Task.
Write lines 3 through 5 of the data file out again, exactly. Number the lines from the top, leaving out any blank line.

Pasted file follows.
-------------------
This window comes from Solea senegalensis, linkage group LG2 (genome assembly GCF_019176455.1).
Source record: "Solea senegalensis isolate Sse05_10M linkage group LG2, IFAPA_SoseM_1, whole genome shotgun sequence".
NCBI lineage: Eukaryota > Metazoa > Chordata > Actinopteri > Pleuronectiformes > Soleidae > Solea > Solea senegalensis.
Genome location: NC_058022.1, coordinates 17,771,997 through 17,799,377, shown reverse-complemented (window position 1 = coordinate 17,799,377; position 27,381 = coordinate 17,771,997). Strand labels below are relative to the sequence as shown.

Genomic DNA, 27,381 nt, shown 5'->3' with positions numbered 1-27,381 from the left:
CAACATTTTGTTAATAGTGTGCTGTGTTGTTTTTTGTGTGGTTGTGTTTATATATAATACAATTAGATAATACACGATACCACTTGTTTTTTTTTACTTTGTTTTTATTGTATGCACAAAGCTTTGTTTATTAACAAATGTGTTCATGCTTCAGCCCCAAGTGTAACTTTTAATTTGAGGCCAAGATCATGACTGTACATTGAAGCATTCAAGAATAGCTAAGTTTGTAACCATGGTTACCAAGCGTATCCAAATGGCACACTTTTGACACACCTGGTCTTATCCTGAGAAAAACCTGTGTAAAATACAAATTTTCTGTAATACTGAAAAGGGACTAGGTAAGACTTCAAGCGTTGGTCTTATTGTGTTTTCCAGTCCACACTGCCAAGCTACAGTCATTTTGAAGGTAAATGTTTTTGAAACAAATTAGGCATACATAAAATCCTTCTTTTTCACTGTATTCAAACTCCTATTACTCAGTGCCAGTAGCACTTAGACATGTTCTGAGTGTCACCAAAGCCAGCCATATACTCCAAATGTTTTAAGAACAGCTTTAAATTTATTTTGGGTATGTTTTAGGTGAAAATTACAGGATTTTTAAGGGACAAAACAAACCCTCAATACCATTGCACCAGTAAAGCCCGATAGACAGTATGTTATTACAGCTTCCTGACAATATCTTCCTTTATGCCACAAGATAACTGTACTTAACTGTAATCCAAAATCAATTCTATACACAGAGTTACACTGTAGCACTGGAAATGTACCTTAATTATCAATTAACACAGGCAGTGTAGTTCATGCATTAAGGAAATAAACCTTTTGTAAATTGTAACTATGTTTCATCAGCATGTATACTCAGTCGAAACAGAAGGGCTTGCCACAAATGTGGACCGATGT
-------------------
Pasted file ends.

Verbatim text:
NCBI lineage: Eukaryota > Metazoa > Chordata > Actinopteri > Pleuronectiformes > Soleidae > Solea > Solea senegalensis.
Genome location: NC_058022.1, coordinates 17,771,997 through 17,799,377, shown reverse-complemented (window position 1 = coordinate 17,799,377; position 27,381 = coordinate 17,771,997). Strand labels below are relative to the sequence as shown.

Genomic DNA, 27,381 nt, shown 5'->3' with positions numbered 1-27,381 from the left: